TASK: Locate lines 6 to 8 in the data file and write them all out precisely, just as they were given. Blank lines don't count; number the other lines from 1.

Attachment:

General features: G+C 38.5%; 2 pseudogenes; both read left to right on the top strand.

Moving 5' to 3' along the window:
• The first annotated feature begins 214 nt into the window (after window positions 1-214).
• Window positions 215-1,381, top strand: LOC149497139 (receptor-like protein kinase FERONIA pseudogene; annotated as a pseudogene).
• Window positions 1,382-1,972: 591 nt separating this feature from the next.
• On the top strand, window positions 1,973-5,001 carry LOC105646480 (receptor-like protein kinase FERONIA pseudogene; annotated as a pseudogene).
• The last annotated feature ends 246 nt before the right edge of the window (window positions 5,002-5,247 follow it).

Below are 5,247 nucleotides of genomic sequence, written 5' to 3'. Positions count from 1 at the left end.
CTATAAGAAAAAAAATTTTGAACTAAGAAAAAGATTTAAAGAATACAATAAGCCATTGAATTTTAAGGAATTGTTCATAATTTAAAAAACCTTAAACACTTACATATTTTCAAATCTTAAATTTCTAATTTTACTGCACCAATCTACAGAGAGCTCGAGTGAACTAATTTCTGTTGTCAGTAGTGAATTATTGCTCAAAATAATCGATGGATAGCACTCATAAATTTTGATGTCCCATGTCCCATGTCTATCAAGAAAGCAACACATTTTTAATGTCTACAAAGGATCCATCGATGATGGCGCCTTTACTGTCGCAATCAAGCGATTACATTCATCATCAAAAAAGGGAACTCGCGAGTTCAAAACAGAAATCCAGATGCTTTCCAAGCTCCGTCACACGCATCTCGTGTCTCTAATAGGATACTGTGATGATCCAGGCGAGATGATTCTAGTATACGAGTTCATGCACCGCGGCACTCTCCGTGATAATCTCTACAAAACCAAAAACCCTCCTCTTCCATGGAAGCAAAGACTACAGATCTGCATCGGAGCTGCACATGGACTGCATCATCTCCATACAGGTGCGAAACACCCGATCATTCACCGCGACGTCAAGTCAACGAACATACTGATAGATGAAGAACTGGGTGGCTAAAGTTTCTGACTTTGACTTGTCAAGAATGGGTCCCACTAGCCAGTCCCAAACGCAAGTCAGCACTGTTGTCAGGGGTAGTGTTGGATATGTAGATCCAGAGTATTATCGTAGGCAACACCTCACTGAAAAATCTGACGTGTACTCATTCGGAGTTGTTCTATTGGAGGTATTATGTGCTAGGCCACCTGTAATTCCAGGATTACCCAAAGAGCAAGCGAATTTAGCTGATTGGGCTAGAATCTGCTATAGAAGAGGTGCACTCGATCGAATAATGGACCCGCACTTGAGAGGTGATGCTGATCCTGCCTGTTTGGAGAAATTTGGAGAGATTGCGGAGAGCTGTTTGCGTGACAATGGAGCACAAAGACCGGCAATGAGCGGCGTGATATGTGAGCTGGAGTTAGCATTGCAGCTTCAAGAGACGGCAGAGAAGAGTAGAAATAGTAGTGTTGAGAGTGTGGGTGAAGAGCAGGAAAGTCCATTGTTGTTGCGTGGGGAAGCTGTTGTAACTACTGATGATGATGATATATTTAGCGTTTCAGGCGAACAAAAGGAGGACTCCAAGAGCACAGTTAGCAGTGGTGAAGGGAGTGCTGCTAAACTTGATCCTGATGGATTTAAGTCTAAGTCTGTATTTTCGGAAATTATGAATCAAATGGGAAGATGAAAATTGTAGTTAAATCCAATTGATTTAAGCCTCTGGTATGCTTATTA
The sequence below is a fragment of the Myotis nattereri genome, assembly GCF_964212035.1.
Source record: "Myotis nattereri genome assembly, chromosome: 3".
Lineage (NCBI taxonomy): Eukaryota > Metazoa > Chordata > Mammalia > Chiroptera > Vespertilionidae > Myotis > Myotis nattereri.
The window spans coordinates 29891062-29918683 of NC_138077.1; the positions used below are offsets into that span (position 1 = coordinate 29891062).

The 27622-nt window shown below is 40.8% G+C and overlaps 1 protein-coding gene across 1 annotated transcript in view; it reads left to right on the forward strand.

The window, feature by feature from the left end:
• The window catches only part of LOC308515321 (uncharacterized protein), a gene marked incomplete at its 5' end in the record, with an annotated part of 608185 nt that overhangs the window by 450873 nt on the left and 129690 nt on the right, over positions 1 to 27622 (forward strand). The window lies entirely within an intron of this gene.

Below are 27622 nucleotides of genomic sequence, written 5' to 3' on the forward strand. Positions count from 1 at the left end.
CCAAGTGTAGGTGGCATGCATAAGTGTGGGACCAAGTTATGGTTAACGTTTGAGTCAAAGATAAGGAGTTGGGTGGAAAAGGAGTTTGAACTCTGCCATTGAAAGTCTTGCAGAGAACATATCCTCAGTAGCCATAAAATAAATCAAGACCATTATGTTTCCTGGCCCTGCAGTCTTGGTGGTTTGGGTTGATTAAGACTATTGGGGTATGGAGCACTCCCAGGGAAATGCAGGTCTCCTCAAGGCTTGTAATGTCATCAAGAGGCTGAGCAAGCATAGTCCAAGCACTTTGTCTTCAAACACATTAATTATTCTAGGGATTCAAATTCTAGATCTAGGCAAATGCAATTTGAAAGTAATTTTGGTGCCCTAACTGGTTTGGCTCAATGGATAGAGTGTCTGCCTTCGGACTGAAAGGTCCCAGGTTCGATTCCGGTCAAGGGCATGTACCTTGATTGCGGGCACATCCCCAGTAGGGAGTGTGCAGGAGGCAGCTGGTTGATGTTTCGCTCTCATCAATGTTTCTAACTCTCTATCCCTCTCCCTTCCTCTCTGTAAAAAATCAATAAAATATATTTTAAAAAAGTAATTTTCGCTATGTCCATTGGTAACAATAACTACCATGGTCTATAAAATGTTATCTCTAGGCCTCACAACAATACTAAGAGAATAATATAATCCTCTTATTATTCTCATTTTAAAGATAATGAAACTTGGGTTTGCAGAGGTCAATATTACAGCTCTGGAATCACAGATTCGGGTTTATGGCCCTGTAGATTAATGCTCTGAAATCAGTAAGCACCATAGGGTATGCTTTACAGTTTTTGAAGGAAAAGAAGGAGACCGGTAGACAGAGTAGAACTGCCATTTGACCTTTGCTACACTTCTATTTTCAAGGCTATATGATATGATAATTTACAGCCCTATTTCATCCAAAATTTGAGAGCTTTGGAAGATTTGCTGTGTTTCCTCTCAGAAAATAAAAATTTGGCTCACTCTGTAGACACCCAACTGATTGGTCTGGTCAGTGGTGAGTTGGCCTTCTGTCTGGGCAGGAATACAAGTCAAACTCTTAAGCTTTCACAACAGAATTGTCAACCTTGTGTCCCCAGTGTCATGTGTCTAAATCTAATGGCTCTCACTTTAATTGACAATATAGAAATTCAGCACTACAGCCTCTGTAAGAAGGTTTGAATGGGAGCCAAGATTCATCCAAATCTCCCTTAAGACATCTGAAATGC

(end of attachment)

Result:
• On the top strand, window positions 1,973-5,001 carry LOC105646480 (receptor-like protein kinase FERONIA pseudogene; annotated as a pseudogene).
• The last annotated feature ends 246 nt before the right edge of the window (window positions 5,002-5,247 follow it).

Below are 5,247 nucleotides of genomic sequence, written 5' to 3'. Positions count from 1 at the left end.